The Supreme Court’s report on its probe of the leak of a draft abortion opinion last year revealed weaknesses in an antiquated security protocol, but former law clerks say it’s really respect for the court — and its honor system — would prevent a future leak.
“At the heart the problem isn’t one of poor security, but institutional breakdown,” said Carrie Severino, a former clerk to Justice Clarence Thomas in 2007 who now leads the Judicial Crisis Network. “This [leak] signals that that respect isn’t there any longer.”
Mike Davis, a former clerk to Justice Neil M. Gorsuch in 2017, said one bad actor — potentially a law clerk — will find a way to leak in the future even if security improvements are implemented.
“This is the first leak of a draft opinion in the Supreme Court’s history. This was not a security issue that happened here,” said Mr. Davis, president of the Article III Project. “The improvements are good, it is going to make it harder to leak in the future. But if a determined law clerk wants to leak draft opinions, they will be able to do it.”
The court’s 23-page public report noted that the high court lacked up-to-date IT tracking, with investigators unable to identify who printed or copied sensitive documents, observed vulnerabilities with the destruction of sensitive documents and outdated security protocols.
Some printers kept records only for the last 60 documents, while another employee working from home had their own printer, which was unable to recover records.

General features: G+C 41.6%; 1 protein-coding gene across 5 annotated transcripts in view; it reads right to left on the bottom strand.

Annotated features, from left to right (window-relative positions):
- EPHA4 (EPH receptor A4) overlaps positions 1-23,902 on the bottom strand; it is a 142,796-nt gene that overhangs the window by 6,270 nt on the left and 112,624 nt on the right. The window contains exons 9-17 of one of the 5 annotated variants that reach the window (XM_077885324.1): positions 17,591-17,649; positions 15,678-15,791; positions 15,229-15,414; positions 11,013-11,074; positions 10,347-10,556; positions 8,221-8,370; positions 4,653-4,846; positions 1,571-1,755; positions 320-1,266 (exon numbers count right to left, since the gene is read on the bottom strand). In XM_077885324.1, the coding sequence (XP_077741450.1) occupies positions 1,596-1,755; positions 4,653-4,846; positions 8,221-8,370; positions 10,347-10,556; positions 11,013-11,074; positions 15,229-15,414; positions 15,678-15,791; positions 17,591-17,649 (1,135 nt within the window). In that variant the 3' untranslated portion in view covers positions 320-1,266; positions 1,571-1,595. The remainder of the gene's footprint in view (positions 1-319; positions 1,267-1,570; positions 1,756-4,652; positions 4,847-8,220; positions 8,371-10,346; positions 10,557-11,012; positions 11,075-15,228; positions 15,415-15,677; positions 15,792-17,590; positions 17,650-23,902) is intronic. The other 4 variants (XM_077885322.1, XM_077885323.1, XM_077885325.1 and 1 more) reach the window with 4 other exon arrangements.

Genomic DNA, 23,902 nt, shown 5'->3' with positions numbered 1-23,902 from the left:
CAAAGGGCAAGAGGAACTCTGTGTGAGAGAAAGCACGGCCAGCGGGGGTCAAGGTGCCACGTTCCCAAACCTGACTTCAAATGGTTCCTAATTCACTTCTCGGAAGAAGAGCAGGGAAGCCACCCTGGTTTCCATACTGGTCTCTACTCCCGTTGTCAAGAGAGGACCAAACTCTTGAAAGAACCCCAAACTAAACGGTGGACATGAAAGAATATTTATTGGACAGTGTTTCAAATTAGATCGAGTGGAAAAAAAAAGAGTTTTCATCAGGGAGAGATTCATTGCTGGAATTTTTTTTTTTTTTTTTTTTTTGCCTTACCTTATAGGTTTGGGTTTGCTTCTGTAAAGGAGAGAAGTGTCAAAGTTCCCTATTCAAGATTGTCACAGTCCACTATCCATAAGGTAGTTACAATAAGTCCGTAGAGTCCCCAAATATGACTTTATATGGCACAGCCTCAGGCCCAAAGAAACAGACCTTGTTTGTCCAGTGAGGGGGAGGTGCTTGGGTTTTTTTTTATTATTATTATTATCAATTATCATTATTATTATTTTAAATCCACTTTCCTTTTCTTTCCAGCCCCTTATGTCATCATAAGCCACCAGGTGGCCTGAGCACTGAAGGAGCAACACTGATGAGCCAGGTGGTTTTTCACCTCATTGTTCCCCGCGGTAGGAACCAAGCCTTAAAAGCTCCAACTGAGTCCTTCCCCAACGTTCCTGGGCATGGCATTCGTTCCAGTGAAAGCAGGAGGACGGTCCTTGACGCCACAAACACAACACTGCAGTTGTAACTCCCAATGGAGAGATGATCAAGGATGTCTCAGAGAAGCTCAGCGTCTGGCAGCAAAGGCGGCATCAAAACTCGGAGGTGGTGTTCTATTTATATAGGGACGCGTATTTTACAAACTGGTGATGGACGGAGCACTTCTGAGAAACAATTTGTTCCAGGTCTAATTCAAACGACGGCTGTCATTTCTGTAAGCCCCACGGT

The investigators also recommended limiting the distribution of sensitive documents to fewer people, noting about 80 individuals had access to the opinion in Dobbs v. Jackson Women’s Health Organization, which overturned the landmark ruling in Roe v. Wade, giving women a national right to abortion.
More information about the court’s security was detailed in a confidential report not shared with the public, but the information that has been released revealed some changes were already in the works.
“Many of these are underway and will be completed as soon as practicable,” the report read.
A spokesperson for the high court did not respond to a request for comment about what — if any — changes have been made.
Ms. Severino, though, said it’s not a total surprise the court was behind the times.
“It would be great to trace who actually has printed documents and who saved them,” she said. “I was actually assuming that some of that stuff would actually be in place.”
“The whole institution is relatively slow to adopt change,” Ms. Severino added.
Supreme Court Marshal Gail Curley, who led the probe, said in the report that some employees did admit to telling their spouses about the draft and how the court was leaning. Some of those employees said they thought that was allowed under the court’s rules; however, human resources policies directed employees and law clerks not to share sensitive information — even with spouses.
The leak marked the first time a full draft opinion had been made public early.
• Stephen Dinan contributed to this story.
• Alex Swoyer can be reached at firstname.lastname@example.org.
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